Interpretation of Panel 16 Test Results

Minor Confusions

Errors between caps close to each other are common, even in persons with normal trichromatic colour vision (Figure 8).

Figure 8. Two minor confusions, #5, #6, #11 and #12 were misplaced in this case.

Crossings Across Colour Circle

Confusions between colours farther apart from each other on the colour circle (i.e., across the colour circle) also occur in normal colour vision, especially from cap #7 to #15 (Figure 4A). Less than four (4) crossings are usually accepted as normal if there is no definitive axis. Confusions occurring regularly in a certain direction across the colour space or axis (Figure 9: 3-14, 13-4, 5-12, 6-11) reveal the type of colour vision defect (Figure 9 deutan defect). Note that cap #15 was "left over;" the patient wanted to place it on the wrong side of the "pilot." In a situation like this, it is best to accept the result as it is, mix the caps and retest. More than four (4) crossings in an axis are recorded as deficient colour perception in that axis.

The border between mild and moderate colour defects is not well defined. The border between moderate and severe colour vision deficiencies is usually placed at ten (10) crossings. Different employers have different limits for confusions tolerated for specific tasks.

The three axes of colour vision defects protan, deutan and tritan are sometimes called red-blindness, green-blindness and blue-blindness, but these names are confusing. Persons with colour vision deficiencies are not colour blind, they just confuse some colours. For example, protanopes and deuteranopes, both confuse some blue and purple shades and certain brown, red and green shades. Tritanopes match violet with green.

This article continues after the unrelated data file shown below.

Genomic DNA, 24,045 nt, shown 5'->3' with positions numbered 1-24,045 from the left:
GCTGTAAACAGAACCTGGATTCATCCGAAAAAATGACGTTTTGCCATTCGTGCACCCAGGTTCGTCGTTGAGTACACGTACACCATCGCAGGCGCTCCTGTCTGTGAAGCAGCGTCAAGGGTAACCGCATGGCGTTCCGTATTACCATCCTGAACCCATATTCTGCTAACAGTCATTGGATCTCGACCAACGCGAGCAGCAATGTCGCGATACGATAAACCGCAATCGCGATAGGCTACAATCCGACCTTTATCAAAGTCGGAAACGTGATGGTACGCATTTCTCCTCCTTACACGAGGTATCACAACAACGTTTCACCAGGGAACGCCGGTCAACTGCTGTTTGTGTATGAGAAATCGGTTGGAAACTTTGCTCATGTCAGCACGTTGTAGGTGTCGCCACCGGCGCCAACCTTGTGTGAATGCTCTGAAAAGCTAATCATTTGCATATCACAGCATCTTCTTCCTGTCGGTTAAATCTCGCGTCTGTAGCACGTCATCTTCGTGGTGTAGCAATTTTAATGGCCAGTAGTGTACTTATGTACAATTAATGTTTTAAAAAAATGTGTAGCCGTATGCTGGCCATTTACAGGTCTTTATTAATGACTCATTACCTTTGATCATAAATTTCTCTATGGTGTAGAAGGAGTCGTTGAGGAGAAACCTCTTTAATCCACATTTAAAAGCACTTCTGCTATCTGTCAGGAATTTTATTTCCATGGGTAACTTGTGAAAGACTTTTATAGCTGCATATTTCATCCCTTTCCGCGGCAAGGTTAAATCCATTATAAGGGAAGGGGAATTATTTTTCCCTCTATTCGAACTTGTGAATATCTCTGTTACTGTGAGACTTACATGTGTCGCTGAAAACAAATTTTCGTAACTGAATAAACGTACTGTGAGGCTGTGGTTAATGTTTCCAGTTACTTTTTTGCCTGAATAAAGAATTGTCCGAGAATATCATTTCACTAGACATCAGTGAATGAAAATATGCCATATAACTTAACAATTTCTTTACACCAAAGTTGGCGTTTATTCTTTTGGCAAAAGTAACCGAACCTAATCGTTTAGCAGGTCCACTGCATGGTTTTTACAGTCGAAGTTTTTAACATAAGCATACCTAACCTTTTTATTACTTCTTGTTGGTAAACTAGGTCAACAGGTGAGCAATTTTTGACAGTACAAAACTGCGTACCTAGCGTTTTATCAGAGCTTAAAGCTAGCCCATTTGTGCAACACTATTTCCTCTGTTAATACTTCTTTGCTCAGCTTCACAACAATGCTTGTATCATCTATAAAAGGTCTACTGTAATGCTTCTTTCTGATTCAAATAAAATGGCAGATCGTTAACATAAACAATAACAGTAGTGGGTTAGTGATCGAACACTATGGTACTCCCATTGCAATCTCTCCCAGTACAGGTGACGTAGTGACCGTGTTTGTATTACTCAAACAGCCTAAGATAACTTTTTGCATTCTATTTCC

When testing young children, we do not get the number of "crossings" across the colour circle, as stated above, because the child is not making complete colour choices in one trial. However, we do get important information about whether or not the child confuses some colours (Figure 9).

Figure 9. Crossings across the colour circle are parallel to the deutan axis in this case.

Using the Recording Form

Draw the line connecting the numbers in the order which the person has arranged the caps (Figure 4). The four diagrams on the Recording Form are used to record test results for: the training trial, binocular test, right eye and left eye. If only the binocular test is done, or the person has only one eye, the results can be recorded simply by writing down the numbers of the caps in the order that they are arranged.

If the tester wants to mark the errors, the errors can be circled. For example:

(Figure 4B)

This is also the easiest way to record results in a case history. If the test is done twice, as it often is, the results can be written under each other to make it easier to see any variations. For example:

(Figure 4B)

(Retest on the person in Figure 4B)

In this case, there is only a mild uncertainty in the arrangement of the colours, no stable axis and less than four crossings.

When recording the results as matched pairs, write them down as in Figure 5C. The crossings can be marked on the diagram on the Recording Form as in Figure 5D.


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